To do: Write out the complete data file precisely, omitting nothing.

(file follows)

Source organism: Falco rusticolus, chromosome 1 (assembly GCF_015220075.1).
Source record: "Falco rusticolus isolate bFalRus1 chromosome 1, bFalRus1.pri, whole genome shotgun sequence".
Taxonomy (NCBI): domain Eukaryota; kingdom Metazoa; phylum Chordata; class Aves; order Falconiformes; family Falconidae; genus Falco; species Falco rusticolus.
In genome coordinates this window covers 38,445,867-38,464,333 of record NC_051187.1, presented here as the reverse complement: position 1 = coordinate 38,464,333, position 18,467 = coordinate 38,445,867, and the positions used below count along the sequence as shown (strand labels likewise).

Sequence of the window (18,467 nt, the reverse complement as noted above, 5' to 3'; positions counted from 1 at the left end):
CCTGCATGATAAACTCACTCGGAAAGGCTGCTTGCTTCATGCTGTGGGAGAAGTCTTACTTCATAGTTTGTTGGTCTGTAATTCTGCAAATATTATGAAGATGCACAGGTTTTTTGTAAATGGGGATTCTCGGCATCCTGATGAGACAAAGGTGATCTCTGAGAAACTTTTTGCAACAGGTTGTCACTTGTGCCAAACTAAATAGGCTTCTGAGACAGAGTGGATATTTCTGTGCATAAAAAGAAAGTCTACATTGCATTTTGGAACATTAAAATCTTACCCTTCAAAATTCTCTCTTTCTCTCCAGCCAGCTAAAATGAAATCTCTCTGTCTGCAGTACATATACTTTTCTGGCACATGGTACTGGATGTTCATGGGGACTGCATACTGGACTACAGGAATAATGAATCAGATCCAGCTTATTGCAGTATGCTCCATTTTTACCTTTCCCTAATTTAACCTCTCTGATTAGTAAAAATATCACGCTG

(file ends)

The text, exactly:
Source organism: Falco rusticolus, chromosome 1 (assembly GCF_015220075.1).
Source record: "Falco rusticolus isolate bFalRus1 chromosome 1, bFalRus1.pri, whole genome shotgun sequence".
Taxonomy (NCBI): domain Eukaryota; kingdom Metazoa; phylum Chordata; class Aves; order Falconiformes; family Falconidae; genus Falco; species Falco rusticolus.
In genome coordinates this window covers 38,445,867-38,464,333 of record NC_051187.1, presented here as the reverse complement: position 1 = coordinate 38,464,333, position 18,467 = coordinate 38,445,867, and the positions used below count along the sequence as shown (strand labels likewise).

Sequence of the window (18,467 nt, the reverse complement as noted above, 5' to 3'; positions counted from 1 at the left end):
CCTGCATGATAAACTCACTCGGAAAGGCTGCTTGCTTCATGCTGTGGGAGAAGTCTTACTTCATAGTTTGTTGGTCTGTAATTCTGCAAATATTATGAAGATGCACAGGTTTTTTGTAAATGGGGATTCTCGGCATCCTGATGAGACAAAGGTGATCTCTGAGAAACTTTTTGCAACAGGTTGTCACTTGTGCCAAACTAAATAGGCTTCTGAGACAGAGTGGATATTTCTGTGCATAAAAAGAAAGTCTACATTGCATTTTGGAACATTAAAATCTTACCCTTCAAAATTCTCTCTTTCTCTCCAGCCAGCTAAAATGAAATCTCTCTGTCTGCAGTACATATACTTTTCTGGCACATGGTACTGGATGTTCATGGGGACTGCATACTGGACTACAGGAATAATGAATCAGATCCAGCTTATTGCAGTATGCTCCATTTTTACCTTTCCCTAATTTAACCTCTCTGATTAGTAAAAATATCACGCTG